The Bible’s answer
The Bible says that Mary, the mother of Jesus, had the unique privilege of giving birth to him while she was still a virgin. The Bible foretold this miracle in the book of Isaiah and reported its fulfillment in the Gospels of Matthew and Luke.
In a prophecy about the appearance of the Messiah, Isaiah foretold: “Look! The young woman will become pregnant and will give birth to a son.” (Isaiah 7:14) Under divine inspiration, the Gospel writer Matthew applied Isaiah’s prophecy to Mary’s conception of Jesus. After reporting that Mary miraculously became pregnant, Matthew added: “All of this actually came about to fulfill what was spoken by Jehovah through his prophet, saying: ‘Look! The virgin* will become pregnant and will give birth to a son, and they will name him Immanuel,’ which means, when translated, ‘With Us Is God.’”—Matthew 1:22, 23.
The Gospel writer Luke also reported Mary’s miraculous pregnancy. He wrote that God sent the angel Gabriel “to a virgin promised in marriage to a man named Joseph of David’s house, and the name of the virgin was Mary.” (Luke 1:26, 27) Mary confirmed that she was a virgin. After hearing that she was to become the mother of Jesus, the Messiah, Mary asked: “How is this to be, since I am not having sexual relations with a man?”—Luke 1:34.
How could a virgin birth happen?
Mary’s pregnancy came about by means of holy spirit, which is God’s power in action. (Matthew 1:18) Mary was told: “Holy spirit will come upon you, and power of the Most High will overshadow you. And for that reason the one who is born will be called holy, God’s Son.”* (Luke 1:35) God miraculously transferred his Son’s life to the womb of Mary, causing her to conceive a child.
What was the purpose of the virgin birth?
God used the virgin birth to provide Jesus with a perfect human body so that Jesus could save mankind from sin and death. (John 3:16; Hebrews 10:5) God transferred Jesus’ life to the womb of Mary. Thereafter, God’s holy spirit evidently shielded the developing embryo from acquiring any imperfection.—Luke 1:35.
Jesus was thus born a perfect human, an equal to what Adam had been before he sinned. The Bible says of Jesus: “He committed no sin.” (1 Peter 2:22) As a perfect man, Jesus could pay the ransom to redeem humans from sin and death.—1 Corinthians 15:21, 22; 1 Timothy 2:5, 6.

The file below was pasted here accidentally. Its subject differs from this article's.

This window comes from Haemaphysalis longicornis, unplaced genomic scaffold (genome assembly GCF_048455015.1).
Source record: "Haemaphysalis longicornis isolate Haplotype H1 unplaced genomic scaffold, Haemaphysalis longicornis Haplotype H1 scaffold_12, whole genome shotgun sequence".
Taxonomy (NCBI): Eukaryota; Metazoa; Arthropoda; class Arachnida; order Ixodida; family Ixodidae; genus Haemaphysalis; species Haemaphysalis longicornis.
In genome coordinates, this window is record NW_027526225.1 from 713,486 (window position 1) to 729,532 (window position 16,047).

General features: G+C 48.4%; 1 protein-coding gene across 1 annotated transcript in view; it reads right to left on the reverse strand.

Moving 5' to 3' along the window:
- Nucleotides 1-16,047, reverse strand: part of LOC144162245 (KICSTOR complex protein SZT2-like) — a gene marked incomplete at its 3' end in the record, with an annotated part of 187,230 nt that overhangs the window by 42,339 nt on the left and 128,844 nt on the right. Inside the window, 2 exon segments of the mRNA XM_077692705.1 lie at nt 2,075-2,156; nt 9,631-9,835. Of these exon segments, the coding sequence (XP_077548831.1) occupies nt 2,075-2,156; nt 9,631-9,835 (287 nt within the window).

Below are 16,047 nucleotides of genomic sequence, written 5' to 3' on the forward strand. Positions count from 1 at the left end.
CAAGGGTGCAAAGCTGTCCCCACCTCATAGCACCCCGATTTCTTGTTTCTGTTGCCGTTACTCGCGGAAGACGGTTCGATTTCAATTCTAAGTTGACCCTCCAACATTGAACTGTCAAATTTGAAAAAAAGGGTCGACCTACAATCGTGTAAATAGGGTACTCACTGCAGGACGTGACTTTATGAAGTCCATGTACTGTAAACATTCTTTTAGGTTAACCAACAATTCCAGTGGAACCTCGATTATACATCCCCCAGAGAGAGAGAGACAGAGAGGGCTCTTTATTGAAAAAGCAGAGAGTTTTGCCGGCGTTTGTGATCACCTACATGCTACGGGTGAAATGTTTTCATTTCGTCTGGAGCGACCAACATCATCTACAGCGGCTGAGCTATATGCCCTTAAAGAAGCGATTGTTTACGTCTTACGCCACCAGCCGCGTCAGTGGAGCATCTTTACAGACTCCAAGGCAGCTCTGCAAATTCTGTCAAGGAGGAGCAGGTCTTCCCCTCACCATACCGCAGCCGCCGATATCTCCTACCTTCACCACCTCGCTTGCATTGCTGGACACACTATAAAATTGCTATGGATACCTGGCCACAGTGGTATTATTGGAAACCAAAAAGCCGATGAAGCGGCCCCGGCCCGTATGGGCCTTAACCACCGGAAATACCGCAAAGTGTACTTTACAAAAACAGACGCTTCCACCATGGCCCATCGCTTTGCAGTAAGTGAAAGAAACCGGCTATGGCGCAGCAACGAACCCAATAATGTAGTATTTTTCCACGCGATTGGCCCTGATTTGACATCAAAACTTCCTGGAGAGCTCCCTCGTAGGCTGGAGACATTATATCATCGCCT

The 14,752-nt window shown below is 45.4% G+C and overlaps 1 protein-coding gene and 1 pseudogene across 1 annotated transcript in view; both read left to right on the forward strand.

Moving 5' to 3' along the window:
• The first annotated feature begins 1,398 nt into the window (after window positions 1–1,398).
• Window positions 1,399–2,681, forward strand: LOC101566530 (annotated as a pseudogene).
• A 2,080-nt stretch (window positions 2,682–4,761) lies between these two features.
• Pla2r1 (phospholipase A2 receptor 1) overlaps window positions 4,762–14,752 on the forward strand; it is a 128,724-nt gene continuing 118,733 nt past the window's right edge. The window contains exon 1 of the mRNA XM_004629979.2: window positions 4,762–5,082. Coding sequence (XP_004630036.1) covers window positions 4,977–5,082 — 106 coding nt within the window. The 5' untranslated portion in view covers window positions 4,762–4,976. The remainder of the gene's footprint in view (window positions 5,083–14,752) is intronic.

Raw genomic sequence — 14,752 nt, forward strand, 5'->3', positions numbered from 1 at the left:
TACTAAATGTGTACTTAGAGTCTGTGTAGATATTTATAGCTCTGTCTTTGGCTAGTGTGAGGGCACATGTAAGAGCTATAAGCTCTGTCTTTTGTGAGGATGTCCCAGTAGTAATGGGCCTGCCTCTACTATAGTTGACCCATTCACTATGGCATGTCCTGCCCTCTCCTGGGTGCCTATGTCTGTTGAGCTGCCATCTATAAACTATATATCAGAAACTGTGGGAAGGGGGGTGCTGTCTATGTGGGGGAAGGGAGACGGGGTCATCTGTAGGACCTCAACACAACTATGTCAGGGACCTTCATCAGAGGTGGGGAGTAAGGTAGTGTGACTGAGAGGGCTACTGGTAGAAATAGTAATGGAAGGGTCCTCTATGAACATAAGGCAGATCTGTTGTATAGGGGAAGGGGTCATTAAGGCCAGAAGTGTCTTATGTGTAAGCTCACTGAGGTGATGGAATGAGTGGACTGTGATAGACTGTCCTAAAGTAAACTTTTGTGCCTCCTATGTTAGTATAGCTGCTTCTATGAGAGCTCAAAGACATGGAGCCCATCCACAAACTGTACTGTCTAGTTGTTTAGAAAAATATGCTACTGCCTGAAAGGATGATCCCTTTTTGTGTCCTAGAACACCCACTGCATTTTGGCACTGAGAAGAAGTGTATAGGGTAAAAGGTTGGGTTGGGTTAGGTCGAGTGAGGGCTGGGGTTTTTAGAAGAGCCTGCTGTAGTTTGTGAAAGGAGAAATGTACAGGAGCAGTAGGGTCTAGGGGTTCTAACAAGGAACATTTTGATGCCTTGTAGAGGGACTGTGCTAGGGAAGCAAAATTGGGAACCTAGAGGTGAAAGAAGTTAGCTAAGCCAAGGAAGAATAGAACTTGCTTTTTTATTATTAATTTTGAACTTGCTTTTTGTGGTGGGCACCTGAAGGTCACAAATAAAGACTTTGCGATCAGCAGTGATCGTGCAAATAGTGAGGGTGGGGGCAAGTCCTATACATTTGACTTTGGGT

Did Mary remain a virgin?
Was Jesus’ virgin birth the “Immaculate Conception”?
No. According to the New Catholic Encyclopedia, the doctrine of the Immaculate Conception “designates the belief that the Virgin Mary was free from ORIGINAL SIN from the very beginning of her life, i.e., from her conception. The rest of mankind inherits a human nature infected with sin . . . But Mary was, by a unique GRACE, preserved from ever contracting original sin.”*
By contrast, nowhere does the Bible teach that Mary was free from original sin. (Psalm 51:5; Romans 5:12) In fact, Mary gave evidence that she was sinful when she presented the sin-atoning sacrifice that the Mosaic Law required of mothers. (Leviticus 12:2-8; Luke 2:21-24) The New Catholic Encyclopedia states: “The Immaculate Conception is not taught explicitly in Scripture . . . [It] is a judgment that the Church has made.”
How should we view Mary?
Mary set a fine example of faith, obedience, humility, and deep spirituality. She is among the faithful ones whom we do well to imitate.—Hebrews 6:12.
Yet, despite her unique role as the mother of Jesus, the Bible does not teach that we should worship Mary or pray to her. Jesus did not single out his mother for special honor, nor did he tell his followers to do so. In fact, outside of the Gospel accounts and a single reference in the book of Acts, Mary is not mentioned in the remaining 22 books of the so-called New Testament.—Acts 1:14.
The Scriptures provide no evidence that Mary received special attention—let alone veneration—by first-century Christians. Rather, the Bible teaches Christians to worship only God.—Matthew 4:10.
The Hebrew word rendered “young woman” in Isaiah’s prophecy is ʽal·mahʹ, which can refer to either a virgin or a nonvirgin woman. However, under divine inspiration, Matthew used the more specific Greek word par·theʹnos, which means “virgin.”
Some object to the use of the term “God’s Son,” believing that it implies that God had sexual relations with a woman. However, this idea is not taught in the Scriptures. Rather, the Bible calls Jesus “God’s Son” and “the firstborn of all creation” because he was the first and only one created directly by God. (Colossians 1:13-15) The Bible also refers to the first man, Adam, as the “son of God.” (Luke 3:38) This was because Adam was created by God.
Second Edition, Volume 7, page 331.